Regarding nuclear EMP effects.
I was in the process of writing some huge, long thing about the known effects of EMP from nuclear explosions, with a list of references and all that stuff, but somebody else already did a better job, so you should go look at these instead:
A high yield is not necessarily required to cause a lot of damage. The USSR's K-project tests in 19621 and 1962 didn't have an especially high yield; the most damaging shot, test 184 (K-3), only had a yield of 300kt, and it hosed a lot of shallow-buried cables and set a power plant on fire. (The explosion happened at an altitude of 290km.)
The strength of the pulse depends on the strength of the Earth's magnetic field in the vicinity of the explosion and the yield of the bomb. Gamma rays from the bomb produce high-energy electrons through Compton scattering in the atmosphere, and these go spiralling around magnetic field lines; in doing so, they lose energy in the form of electromagnetic radiation. The Starfish Prime shot near Hawaii was not in a very strong magnetic field region; hence, despite its 1.4 megaton yield, it only produced a maximum electric field on Hawaii of about 5.6kV/m, which was sufficient to screw up parts of the phone system and to knock out a bunch of traffic lights (although only a small fraction of them).
Remember, however, that this is the stuff of nuclear war, and nothing less. If somebody's shooting off nuclear warheads into the airspace of other countries, you might have a lot more to worry about than whether your line conditioner is stout enough to keep your mail server running. Of course, civilian infrastructure would be at greatest risk of EMP damage. Military installations are built with this stuff in mind; civilian infrastructure damaged by EMP can be repaired later, so long as someone does a good enough job of fighting the war that something is left to repair later. Hopefully, that isn't necessary.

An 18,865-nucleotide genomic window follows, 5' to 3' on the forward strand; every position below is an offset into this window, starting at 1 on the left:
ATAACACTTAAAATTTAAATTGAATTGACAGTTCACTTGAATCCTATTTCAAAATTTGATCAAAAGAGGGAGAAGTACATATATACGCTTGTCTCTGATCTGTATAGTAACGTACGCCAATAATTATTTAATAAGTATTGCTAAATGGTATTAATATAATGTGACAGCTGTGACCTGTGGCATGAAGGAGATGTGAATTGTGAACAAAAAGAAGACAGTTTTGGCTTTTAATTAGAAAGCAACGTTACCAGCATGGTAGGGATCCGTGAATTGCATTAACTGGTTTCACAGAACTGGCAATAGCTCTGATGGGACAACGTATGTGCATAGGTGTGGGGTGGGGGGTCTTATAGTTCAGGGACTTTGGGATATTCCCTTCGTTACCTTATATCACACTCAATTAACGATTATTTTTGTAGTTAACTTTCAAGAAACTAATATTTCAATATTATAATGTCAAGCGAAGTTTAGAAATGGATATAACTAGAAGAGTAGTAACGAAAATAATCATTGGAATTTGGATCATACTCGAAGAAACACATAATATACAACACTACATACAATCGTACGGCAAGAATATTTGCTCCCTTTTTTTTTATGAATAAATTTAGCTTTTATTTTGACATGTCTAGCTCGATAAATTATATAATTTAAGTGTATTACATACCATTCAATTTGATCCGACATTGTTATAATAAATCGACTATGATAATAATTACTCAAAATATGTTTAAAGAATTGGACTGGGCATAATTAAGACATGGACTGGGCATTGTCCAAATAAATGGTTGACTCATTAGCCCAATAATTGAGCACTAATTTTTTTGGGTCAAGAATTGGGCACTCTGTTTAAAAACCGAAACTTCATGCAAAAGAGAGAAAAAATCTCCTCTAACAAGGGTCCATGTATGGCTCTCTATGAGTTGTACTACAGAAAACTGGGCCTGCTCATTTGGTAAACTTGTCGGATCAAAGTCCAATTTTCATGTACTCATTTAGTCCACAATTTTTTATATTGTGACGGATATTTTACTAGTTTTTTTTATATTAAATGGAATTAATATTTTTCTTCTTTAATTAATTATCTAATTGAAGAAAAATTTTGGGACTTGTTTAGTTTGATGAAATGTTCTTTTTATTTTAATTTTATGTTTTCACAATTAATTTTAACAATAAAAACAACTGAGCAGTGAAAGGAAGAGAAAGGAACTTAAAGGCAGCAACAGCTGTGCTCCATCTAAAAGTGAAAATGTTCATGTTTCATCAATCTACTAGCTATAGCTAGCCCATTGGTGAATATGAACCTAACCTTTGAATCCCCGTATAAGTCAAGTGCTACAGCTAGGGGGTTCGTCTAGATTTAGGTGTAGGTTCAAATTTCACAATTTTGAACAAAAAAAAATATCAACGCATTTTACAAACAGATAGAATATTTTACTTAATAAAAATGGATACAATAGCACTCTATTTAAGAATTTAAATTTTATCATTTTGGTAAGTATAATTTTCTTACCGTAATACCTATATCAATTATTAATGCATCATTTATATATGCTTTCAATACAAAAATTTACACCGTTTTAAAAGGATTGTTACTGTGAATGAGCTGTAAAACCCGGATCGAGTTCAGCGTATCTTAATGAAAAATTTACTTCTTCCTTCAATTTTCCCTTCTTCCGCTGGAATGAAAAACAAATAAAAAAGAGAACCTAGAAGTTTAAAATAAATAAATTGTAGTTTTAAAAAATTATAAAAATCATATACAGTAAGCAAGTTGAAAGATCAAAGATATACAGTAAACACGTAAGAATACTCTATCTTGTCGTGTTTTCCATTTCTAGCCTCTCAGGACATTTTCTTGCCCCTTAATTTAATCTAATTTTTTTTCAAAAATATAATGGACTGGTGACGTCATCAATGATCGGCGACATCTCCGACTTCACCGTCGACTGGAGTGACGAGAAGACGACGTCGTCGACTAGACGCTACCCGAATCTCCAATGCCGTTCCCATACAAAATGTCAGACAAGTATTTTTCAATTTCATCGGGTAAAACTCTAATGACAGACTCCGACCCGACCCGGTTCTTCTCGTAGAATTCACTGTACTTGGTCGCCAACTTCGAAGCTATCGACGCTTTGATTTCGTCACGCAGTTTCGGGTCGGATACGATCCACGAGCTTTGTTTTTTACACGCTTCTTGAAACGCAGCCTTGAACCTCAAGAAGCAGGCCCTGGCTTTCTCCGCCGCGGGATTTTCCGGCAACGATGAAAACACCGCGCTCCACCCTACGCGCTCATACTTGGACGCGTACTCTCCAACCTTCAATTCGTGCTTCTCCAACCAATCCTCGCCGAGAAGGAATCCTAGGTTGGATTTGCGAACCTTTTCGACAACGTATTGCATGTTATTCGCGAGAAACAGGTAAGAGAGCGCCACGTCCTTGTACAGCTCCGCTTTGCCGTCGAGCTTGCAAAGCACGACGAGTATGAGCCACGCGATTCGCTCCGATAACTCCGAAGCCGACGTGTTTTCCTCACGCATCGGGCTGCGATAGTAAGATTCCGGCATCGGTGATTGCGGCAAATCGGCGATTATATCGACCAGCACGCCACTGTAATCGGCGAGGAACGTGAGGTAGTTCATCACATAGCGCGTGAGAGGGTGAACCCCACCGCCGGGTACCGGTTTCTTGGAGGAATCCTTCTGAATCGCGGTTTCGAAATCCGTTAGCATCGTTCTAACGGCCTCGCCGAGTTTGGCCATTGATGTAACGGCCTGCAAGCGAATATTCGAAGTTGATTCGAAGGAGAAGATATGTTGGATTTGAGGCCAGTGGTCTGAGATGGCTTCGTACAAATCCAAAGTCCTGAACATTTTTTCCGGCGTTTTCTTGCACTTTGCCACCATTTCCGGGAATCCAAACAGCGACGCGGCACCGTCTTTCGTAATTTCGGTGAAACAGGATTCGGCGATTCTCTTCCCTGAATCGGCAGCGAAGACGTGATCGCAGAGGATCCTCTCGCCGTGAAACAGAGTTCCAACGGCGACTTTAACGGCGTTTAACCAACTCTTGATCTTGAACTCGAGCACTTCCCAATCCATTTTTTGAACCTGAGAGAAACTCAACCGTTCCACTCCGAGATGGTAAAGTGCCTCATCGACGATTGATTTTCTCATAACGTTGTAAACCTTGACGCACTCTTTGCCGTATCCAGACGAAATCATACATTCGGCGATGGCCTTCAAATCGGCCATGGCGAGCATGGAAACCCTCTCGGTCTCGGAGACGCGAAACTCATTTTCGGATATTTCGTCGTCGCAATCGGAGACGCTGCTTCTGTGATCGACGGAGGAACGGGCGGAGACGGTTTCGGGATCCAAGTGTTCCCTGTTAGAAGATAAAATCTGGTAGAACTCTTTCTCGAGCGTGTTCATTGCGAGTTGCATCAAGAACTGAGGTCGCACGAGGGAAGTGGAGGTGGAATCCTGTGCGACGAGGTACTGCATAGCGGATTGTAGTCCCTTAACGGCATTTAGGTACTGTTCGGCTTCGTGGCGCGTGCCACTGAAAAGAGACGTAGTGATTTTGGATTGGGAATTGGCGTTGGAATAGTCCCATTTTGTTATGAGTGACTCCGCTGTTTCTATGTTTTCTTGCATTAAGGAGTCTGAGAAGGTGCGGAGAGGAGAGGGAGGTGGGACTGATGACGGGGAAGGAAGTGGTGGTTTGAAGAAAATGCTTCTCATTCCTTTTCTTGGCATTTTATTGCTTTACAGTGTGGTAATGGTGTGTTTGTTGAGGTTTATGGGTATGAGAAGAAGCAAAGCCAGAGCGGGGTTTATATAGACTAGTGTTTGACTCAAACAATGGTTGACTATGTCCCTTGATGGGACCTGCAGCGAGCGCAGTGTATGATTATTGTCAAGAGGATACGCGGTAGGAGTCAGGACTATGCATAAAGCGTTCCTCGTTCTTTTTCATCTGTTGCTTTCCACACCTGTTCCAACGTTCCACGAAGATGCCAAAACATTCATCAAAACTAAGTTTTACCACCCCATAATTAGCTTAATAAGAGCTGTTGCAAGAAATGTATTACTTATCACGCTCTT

Further reading, for those interested:
Military Research and Development Subcommittee of the Committee on Armed Services, US House of Representatives. Electromagnetic Pulse Threats to US Military and Civilian Infrastructure. Hearing. One hundred sixth congress, first session, 1999.10.07. Accessible via http://commdocs.house.gov/committees/security/has280010.000/has280010_0.htm
Seiler, Louis W. Jr: A Computational Model for High Altitude EMP. Air Force Institute of Technology, 1975. Accessible via http://stinet.dtic.mil/cgi-bin/GetTRDoc?AD=A009208&Location=U2&doc=GetTRDoc.pdf
Vissitoe, Charles N. Did High Altitude EMP Cause the Hawaiian Streetlight Incident? Sandia National Laboratories, Electromagnetic Applications Division. 1989. Accessible via http://www.ece.unm.edu/summa/notes/SDAN/0031.pdf